First Species: Divination by Express Invocation

Saint Thomas Aquinas distinguishes this first species as follows, "When demons are expressly invoked, they are wont to foretell the future in many ways. Sometimes they offer themselves to human sight and hearing by mock apparitions in order to foretell the future...when demons are invoked openly..." (128) Divination of this species includes: fortune telling (pythonism), channeling, mediumship, spiritism in all its forms including necromancy, telepathy, and all psychic powers. Noonan and Feaster note that most of the New Age practices discussed in chapter eight's Discerning The Spirits, fall into the category of St. Thomas' first species. Below are a few examples of these practices including Moira Noonan's testimonial of her time as a "minister" in a New Age church.

Fortune Telling (Pythonism) vs. Authentic Prophecy

To spotlight the difference between fortune telling and authentic prophecy, the authors provide a scriptural account of a woman possessed by a demon that used her to display the counterfeit gifts of clairvoyance:
Now it came to pass as we were going to the place of prayer that a girl met us who possessed a divining spirit and brought her masters much profit by soothsaying. She followed Paul and ourselves and kept crying out, saying: 'These men are the servants of the most high God and they proclaim to you a way of salvation.' This she did for many days; until Paul, being very much grieved, turned and said to the spirit, 'I order thee in the name of Jesus Christ to go out from her.' And he went out that very moment. (Acts 16:16-18)
The Douay Rheims version of scripture refers to the demonic spirit as "pythonical spirit," as opposed to the more general "divining spirit."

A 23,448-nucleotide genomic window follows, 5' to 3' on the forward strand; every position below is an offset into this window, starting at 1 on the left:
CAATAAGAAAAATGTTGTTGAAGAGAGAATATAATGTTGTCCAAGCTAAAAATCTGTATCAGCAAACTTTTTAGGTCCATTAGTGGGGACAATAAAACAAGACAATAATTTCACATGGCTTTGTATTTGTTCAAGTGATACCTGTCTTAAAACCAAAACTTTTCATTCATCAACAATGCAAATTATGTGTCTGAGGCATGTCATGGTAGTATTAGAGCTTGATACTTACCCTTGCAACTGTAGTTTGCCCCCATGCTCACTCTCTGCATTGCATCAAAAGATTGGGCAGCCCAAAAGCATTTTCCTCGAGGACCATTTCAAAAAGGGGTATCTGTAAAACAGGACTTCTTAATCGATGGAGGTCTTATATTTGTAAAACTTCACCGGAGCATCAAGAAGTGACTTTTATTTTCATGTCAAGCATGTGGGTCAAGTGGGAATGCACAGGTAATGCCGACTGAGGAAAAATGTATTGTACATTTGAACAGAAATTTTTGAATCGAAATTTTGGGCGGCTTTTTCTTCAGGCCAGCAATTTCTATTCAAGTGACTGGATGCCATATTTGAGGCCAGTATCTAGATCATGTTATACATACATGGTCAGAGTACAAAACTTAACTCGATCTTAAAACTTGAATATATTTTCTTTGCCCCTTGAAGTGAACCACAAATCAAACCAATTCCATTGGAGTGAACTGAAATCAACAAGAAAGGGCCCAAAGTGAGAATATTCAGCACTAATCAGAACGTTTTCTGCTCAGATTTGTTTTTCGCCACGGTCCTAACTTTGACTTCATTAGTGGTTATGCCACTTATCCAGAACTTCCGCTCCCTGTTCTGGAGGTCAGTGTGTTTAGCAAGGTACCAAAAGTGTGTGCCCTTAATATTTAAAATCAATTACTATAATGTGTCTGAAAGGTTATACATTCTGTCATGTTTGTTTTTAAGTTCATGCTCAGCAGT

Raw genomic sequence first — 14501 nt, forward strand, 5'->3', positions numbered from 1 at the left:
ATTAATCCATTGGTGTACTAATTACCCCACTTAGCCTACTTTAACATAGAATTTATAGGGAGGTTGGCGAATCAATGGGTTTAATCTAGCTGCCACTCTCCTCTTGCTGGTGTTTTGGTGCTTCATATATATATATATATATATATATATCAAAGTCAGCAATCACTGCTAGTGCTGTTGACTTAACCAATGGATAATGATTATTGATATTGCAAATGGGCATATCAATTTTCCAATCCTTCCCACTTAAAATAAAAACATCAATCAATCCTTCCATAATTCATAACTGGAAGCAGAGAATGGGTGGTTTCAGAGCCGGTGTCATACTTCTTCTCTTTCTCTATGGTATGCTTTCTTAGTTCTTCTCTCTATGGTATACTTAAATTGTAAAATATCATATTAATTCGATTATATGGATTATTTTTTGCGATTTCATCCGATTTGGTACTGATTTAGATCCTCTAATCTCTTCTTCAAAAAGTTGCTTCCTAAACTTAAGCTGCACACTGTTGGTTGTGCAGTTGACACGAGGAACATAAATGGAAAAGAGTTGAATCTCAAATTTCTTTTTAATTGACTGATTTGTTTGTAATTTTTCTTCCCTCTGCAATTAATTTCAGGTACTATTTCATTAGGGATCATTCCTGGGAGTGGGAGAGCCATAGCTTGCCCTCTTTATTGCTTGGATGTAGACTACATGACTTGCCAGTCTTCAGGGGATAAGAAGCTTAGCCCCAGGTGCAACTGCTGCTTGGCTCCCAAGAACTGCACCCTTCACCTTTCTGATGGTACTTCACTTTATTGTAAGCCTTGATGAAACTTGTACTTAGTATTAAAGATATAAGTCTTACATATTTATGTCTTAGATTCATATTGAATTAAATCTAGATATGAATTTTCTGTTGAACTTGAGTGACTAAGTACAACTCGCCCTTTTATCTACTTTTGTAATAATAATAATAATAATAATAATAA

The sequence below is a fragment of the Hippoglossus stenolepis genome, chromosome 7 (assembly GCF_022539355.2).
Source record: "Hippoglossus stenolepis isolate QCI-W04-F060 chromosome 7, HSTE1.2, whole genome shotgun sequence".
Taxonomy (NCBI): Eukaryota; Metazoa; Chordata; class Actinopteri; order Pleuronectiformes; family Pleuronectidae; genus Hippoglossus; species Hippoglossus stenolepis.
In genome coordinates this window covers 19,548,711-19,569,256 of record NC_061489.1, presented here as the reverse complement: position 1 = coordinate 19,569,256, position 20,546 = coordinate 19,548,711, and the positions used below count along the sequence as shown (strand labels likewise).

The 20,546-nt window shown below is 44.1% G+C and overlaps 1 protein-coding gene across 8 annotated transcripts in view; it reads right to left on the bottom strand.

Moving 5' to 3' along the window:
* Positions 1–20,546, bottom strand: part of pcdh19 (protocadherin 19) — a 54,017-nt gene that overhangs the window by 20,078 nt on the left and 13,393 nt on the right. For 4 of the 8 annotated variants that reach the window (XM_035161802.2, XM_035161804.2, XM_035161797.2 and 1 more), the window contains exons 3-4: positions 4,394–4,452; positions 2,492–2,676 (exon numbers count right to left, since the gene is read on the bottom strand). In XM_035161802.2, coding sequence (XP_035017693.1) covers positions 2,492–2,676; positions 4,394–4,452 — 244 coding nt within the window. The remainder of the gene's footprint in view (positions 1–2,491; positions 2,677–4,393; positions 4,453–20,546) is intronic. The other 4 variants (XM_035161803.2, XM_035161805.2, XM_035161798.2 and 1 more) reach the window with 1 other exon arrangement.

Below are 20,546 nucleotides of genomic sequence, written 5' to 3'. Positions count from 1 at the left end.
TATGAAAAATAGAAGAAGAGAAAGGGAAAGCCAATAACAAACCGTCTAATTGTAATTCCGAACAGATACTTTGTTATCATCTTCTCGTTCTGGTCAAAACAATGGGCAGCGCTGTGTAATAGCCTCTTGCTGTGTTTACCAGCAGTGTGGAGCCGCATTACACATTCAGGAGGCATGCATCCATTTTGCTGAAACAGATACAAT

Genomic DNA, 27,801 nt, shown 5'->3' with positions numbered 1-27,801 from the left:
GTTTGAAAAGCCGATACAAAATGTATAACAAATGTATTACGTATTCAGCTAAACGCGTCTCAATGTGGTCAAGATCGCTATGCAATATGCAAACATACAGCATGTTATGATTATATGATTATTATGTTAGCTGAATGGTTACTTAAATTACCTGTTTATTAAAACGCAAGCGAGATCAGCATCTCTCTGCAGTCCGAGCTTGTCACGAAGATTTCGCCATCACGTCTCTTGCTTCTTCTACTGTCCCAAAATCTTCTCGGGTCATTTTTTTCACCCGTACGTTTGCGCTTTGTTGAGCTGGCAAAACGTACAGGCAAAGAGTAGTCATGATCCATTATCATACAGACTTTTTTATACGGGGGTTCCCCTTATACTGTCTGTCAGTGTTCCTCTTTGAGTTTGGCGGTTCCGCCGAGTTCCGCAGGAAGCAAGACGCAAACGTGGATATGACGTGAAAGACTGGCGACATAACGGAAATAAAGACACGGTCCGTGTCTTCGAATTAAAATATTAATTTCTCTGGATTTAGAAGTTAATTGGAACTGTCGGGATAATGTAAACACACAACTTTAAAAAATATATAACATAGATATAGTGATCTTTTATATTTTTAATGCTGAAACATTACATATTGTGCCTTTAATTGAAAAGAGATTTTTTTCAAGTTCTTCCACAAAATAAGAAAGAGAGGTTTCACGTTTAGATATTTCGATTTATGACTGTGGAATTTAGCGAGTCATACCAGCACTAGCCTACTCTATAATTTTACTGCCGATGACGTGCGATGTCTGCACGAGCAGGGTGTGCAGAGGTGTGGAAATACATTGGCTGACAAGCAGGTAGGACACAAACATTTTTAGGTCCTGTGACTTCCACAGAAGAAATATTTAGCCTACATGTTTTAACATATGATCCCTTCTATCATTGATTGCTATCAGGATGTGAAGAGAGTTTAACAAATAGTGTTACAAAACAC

Clairvoyance, the ability to act as a seer or fortune teller, is to be contrasted with the authentic gift of prophecy. As the authors note, the charismatic gift of prophecy is not a prediction of the future as is the case with fortune telling. Saint Paul's letter to the Corinthians defines what is authentic prophecy, "But he who prophesies speaks to men for edification, and encouragement, and consolation. He who speaks in a tongue edifies himself, but he who prophecies edifies the church." (1 Cor 14:3-4) True prophecy is a gift from God to build up the Church in the communion of saints. True prophecy glorifies God in the Mystical Body of Christ and it is only done in the name of Jesus Christ and by the power of the Holy Spirit.

The authors have included a few examples of those individuals from the Church who received the authentic gifts, spotlighting in the process how they differ from the counterfeit gifts of divination. This list includes: St. John Bosco, Blessed Anne Catherine Emmerich, St. John of the Cross, St. Teresa of Avila, St. Padre Pio, and Italian mystic Maria Teresa Carloni. 

For the sake of brevity, I will not be elaborating on each individual's life, but I would like to include a few brief points on Saint John Bosco. This saint was given the gift of prophecy and all of his prophecies have all come to pass except those dealing with the end times. A key indication of the authenticity of the "gift" was the fact that the visions and dreams he experienced were given for the salvation and the edification of souls, and for the glory of God. This most humble and obedient saint did not ask for these gifts, nor did he did not try to teach them to others, and he never requested any payment for them; as the gifts of the Holy Spirit are freely given. This is in sharp contrast to the "masters" of the New Age which seek to pass their counterfeit gifts to their "disciples," and many times require payment for services rendered (information).